Conservation

MIGRATING ACROSS THE POND

Posted on the 2nd November 2014

MIGRATING ACROSS THE POND
(This article first appeared in the BirdLife South Africa e-newsletter of November 2014. - Ed.)
Birds do not know international boundaries. Herein lies the challenge of conserving migratory birds. They do not only face threats in one area, but face a variety of challenges as they fly across numerous nations and sovereign borders. Habitat loss at their breeding or over-wintering sites; direct persecution and hunting; everexpanding industrial development and multiple other threats along their long migration journeys, all impact on species survival.
Dale Wright, Western Cape Regional Conservation Manager for BirdLife South Africa’s Important Bird & Biodiversity Areas (IBA) Programme, recently underwent a brief migration across the Atlantic Ocean to participate in a two-week course on the
Ecology and Conservation of Migratory Birds. The course was taught by members of the Migratory Bird Centre, a division within the Smithsonian Conservation Biology Institute, and hosted at the Institute’s training facility: The Smithsonian-Mason School of Conservation in Front Royal, Virginia, USA.
Each day began before sunrise with a mistnetting session, lessons on bird-banding best practice (bird ringing to those of us in South Africa), taking body size measurements and fitting tracking devices. Morning lectures covered topics such as basic migration ecology; life history evolution and physiology; bird breeding and moult strategies; tracking technologies; genetic techniques; isotope analysis and phenology. These jam-packed theoretical sessions were fortunately interspersed with outdoor practical sessions, to exercise our minds in a different way. The practical exercises taught point count and distance sampling methods, and using radio tracking equipment, while visits to an isotope and genetics laboratory and the ‘how to’ of museum study skin preparation added to the new experiences.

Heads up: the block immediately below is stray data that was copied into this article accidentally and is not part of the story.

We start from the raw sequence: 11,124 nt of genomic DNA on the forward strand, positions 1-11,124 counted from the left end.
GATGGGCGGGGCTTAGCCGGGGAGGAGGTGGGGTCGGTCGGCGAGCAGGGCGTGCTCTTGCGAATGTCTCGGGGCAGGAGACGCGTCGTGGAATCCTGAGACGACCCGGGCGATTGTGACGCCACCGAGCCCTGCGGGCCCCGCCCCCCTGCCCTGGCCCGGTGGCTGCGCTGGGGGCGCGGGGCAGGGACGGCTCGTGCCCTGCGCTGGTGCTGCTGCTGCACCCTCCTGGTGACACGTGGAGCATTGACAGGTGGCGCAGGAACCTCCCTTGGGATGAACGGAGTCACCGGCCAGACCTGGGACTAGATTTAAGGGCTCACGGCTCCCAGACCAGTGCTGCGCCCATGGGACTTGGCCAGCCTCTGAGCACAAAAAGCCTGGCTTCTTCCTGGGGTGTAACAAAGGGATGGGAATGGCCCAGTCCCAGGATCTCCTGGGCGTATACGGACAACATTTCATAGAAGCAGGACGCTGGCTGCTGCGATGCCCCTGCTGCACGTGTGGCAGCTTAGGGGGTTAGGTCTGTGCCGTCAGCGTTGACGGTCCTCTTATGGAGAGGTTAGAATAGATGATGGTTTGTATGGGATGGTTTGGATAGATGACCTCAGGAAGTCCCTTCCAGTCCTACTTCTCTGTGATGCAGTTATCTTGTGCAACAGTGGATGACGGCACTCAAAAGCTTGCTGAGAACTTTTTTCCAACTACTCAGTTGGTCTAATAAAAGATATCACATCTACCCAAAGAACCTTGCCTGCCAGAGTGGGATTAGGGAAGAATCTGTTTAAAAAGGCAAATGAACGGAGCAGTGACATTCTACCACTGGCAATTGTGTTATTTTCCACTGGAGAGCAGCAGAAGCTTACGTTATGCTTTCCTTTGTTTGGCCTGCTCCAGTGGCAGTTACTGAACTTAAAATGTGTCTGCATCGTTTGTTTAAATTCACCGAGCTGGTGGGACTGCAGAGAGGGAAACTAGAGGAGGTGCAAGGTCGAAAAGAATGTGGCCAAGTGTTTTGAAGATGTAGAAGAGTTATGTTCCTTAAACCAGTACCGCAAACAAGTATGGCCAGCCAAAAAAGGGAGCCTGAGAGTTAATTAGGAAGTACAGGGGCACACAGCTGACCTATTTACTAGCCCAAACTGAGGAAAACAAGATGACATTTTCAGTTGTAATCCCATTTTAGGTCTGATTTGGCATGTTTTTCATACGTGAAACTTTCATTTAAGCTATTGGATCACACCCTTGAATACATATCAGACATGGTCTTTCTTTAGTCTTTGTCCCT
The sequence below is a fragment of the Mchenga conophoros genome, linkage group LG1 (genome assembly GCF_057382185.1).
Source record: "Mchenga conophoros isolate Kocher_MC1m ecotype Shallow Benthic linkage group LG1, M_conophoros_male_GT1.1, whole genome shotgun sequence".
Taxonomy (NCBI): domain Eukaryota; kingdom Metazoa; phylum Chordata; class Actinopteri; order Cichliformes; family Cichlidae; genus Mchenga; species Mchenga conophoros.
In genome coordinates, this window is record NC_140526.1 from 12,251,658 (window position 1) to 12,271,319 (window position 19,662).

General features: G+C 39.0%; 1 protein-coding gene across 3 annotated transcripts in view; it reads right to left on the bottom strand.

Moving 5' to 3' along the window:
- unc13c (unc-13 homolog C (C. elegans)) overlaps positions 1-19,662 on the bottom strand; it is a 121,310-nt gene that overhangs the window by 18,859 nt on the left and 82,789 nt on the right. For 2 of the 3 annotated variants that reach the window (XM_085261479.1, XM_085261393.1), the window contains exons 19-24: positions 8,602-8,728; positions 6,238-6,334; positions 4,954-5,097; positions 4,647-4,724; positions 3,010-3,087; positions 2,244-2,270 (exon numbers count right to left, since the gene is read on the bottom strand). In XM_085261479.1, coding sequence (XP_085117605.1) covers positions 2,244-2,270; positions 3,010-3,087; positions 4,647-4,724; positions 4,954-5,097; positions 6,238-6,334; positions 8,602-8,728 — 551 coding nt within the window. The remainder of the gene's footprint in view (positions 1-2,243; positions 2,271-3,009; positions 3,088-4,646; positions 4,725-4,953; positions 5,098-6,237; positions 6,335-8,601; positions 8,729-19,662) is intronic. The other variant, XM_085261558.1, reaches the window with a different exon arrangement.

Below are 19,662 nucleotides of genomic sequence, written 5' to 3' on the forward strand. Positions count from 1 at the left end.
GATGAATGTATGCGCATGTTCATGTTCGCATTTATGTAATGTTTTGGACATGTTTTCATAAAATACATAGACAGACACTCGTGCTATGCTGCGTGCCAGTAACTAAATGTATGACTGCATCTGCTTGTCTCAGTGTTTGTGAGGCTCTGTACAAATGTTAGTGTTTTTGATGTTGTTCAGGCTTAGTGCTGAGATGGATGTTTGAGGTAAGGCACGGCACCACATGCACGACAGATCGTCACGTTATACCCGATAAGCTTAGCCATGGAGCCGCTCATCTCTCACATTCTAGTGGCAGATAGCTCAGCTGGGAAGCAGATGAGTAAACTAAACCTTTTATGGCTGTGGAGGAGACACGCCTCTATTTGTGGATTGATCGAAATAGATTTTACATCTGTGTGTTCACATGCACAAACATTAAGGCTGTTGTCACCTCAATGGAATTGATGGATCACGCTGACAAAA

The intensive course exposed us to the latest, cutting-edge research approaches in migratory bird conservation, with a focus on providing a platform for the participants to follow-up and apply whichever of the tools and techniques learnt best suits their context back home. After some brief birding in the evening we also heard about each of the participant’s work programmes.
A total of 11 different countries were represented on the course and the diverse work experiences added more knowledge to our almost saturated minds. The instructors always ensured all participants were up to speed and the energy and enthusiasm from the course participants kept us going through the 15-hour days!
The experience was invaluable and I plan to provide a workshop for the BirdLife South Africa staff, and potentially members of the Department of Biological Sciences at the University of Cape Town, in order to share the lessons learnt. The nature of migration requires collaborative efforts and knowledge sharing between multiple partners and across borders. I must thank the Smithsonian Conservation Biology Institute for awarding me the scholarship that made it possible for me to experience this incredible opportunity, which also added many lifers to my personal bird list!
Dale Wright, Regional Conservation Manager, Western Cape


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